Vive la taxe Tobin !

CAMBRIDGE – En août dernier il s'est passé quelque chose que je considérais comme inimaginable. Pour la première fois un haut responsable de l'empire financier anglo-américain s'est prononcé en faveur de la taxe Tobin, une taxation des transactions financières au niveau mondial.

Il s'agit d'Adair Turner, le chef de l'Autorité des services financiers du Royaume-Uni, autrement dit le premier régulateur financier du pays. Préoccupé par le niveau souvent obscène des indemnités et la taille exagérée du secteur financier, il a dit qu'une taxe mondiale sur les transactions financières pouvait contribuer à limiter l'un et l'autre. Une telle déclaration aurait été impensable avant la crise déclenchée par les prêts immobiliers à haut risque. Cela montre à quel point les choses ont changé.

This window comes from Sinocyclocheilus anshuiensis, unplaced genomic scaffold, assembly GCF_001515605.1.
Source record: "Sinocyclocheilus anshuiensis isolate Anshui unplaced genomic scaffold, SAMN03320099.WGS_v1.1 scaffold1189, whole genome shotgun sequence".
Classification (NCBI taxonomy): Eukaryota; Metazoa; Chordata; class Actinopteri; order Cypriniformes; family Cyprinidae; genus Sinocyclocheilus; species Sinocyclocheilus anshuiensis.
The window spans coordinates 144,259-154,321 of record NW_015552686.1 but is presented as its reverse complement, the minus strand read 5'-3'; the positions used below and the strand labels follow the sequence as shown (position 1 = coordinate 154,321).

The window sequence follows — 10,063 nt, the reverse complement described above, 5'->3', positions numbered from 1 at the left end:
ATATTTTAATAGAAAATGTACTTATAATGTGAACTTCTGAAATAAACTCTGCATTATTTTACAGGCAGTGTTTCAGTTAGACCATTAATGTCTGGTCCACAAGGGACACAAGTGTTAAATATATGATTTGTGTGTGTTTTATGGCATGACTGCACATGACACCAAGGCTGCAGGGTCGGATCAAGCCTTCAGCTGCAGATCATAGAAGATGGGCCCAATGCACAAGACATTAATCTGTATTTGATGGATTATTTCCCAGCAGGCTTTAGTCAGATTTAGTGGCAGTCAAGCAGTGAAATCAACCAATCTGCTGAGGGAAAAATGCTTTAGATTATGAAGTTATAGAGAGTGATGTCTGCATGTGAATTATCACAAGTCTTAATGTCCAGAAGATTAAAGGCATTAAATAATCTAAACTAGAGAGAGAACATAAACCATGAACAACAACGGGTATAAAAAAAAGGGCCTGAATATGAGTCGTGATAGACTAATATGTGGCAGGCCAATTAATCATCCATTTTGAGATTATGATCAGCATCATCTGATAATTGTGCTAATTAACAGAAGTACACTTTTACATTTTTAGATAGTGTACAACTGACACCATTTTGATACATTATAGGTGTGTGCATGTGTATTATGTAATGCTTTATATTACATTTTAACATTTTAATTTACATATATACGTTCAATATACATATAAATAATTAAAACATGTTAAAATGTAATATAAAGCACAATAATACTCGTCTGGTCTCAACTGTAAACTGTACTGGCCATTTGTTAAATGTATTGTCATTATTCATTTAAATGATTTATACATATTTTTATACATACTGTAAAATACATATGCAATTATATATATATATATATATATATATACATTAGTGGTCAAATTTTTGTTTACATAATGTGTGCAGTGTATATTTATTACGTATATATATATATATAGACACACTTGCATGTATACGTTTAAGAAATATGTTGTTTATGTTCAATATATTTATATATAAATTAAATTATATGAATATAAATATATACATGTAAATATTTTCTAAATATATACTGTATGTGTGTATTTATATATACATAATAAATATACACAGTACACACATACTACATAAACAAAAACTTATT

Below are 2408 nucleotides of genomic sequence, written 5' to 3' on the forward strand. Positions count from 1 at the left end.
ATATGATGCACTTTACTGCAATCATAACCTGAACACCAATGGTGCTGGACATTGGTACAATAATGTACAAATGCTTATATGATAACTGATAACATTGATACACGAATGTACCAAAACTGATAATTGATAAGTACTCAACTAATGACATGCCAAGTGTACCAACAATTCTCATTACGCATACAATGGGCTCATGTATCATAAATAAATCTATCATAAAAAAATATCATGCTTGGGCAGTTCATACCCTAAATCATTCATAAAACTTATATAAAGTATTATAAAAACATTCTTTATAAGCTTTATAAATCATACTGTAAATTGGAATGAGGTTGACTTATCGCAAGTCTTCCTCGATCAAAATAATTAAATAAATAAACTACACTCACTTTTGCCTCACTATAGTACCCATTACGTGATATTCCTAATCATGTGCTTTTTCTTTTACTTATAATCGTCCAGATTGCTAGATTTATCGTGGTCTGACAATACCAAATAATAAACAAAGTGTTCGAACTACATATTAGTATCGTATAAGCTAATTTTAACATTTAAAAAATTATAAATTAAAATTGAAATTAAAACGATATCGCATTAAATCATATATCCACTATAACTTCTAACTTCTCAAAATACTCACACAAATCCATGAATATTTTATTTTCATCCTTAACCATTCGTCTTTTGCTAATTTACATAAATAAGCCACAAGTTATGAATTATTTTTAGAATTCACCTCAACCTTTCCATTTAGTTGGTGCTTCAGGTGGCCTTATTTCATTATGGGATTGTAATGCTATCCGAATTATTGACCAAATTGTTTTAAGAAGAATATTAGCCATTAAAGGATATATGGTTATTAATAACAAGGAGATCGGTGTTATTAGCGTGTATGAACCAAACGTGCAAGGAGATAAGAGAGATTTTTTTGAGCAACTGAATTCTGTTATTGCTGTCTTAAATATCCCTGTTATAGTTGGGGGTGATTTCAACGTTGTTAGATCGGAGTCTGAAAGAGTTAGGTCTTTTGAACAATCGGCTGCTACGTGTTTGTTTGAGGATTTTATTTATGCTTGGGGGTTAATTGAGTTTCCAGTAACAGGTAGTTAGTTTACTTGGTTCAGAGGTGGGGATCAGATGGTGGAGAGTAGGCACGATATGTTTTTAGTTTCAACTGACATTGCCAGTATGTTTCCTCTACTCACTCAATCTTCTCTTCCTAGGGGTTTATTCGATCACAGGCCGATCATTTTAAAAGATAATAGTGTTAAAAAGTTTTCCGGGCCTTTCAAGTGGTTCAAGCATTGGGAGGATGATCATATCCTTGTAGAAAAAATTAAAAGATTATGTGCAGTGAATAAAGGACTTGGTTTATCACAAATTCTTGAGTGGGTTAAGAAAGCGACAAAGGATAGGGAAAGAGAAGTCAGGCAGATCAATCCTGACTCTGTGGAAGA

L'idée de cette taxe a été émise pour la première fois dans les années 1970 par James Tobin, un prix Nobel d'économie, qui a fait sensation en appelant à ampquot;mettre un grain de sable dans les rouages de la finance internationaleampquot;. Inquiet des fluctuations excessives des taux de change, il pensait qu'une taxe sur les transactions de devises permettrait de brider la spéculation et de donner une marge de manœuvre supplémentaire pour la gestion macroéconomique intérieure.

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